Manhattan Beach has the potluck thing down.  Last weekend my friends Kristy and Sarah hosted a lovely “small plates night” at Sarah’s home.  You MUST do this sometime.  Everyone brings an appetizer or a bottle of wine and has a fabulous time catching up and watching the sun set over the ocean (it helps that Sarah lives right in front of the Pacific.)  I brought the zucchini tart which I cut into 64 slightly-bigger-than-bite-size pieces and it vanished faster than the chardonnay, which is saying something.

Please don’t be intimidated by the pastry crust — if you’ve rolled out sugar cookie dough, you can do this.  But if you don’t want to, just buy 2 premade pastry crusts and fit it to the baking sheet.  Puff pastry would be another option here.  Every time I make it, I apply the tips I learned from my first books and I blind bake the crust the day before and leave it at room temperature.  Also the day before I shred the cheese, slice the zucchini, make the herb oil and refrigerate them all separately.  After working (i.e. cooking) all day and shuttling kids to their activities, all I needed to do before the party was assemble the tart and freshen up while it baked in the oven.  Now, go find an excuse to make this and then thank Anna Pump.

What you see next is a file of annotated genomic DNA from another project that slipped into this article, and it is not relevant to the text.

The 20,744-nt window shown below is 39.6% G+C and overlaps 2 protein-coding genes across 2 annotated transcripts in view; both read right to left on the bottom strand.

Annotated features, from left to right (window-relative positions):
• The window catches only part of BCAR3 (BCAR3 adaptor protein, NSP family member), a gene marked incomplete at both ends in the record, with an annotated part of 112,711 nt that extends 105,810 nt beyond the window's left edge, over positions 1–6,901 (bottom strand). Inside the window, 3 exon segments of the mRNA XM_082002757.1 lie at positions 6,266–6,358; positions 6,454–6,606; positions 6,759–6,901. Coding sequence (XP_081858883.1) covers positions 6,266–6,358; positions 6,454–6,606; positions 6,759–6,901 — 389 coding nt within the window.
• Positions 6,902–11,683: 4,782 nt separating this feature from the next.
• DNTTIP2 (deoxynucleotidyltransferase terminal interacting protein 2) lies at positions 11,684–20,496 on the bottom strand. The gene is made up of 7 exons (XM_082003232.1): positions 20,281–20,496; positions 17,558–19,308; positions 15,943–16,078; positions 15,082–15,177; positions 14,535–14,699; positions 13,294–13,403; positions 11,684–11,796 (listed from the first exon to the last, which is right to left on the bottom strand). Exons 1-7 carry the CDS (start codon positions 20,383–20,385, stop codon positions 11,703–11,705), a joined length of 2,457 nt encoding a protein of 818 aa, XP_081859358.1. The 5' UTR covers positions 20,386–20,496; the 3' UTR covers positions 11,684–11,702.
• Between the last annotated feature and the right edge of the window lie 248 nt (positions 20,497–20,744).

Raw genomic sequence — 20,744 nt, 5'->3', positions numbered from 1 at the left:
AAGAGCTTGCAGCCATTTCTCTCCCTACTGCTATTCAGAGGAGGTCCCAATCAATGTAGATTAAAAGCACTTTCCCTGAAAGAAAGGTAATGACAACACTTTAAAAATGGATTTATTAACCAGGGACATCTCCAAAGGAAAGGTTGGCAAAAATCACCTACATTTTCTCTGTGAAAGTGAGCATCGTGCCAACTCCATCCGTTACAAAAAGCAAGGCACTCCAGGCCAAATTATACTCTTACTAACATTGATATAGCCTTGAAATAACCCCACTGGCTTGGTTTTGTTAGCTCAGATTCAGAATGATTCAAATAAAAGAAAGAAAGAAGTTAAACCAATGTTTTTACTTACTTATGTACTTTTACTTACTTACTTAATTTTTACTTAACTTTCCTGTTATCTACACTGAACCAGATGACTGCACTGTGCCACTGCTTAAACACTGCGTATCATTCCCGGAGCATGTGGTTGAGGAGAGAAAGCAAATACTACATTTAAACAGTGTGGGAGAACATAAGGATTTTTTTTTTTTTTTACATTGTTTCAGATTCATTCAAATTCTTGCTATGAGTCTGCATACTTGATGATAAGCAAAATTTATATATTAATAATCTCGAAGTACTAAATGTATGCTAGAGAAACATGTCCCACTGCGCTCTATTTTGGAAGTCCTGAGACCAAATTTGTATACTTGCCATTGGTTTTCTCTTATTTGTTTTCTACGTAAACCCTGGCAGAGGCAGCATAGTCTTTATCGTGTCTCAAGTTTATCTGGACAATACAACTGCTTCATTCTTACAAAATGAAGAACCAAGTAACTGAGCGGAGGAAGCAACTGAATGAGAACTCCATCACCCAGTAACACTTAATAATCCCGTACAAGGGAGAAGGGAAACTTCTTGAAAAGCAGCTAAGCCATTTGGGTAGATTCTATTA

Zucchini-Gruyere Tart
Serves: yields approximately 100 1-by-2-inch pieces (I usually cut them larger to yield 64-72 pieces)
  • CRUST:
  • 1 ½ cups unbleached all-purpose flour
  • 1 cup whole wheat pastry flour (or use all regular white flour)
  • ¾ cup (1 ½ stick) unsalted butter, chilled and cut into 12 pieces
  • ½ teaspoon sea salt
  • 2 small egg yolks
  • 5 Tablespoons cold water
  • 4 medium zucchini, about 1 ½ pounds
  • 1 cup fresh parsley leaves
  • 3 cloves of garlic, peeled
  • ¼ cup fresh basil leaves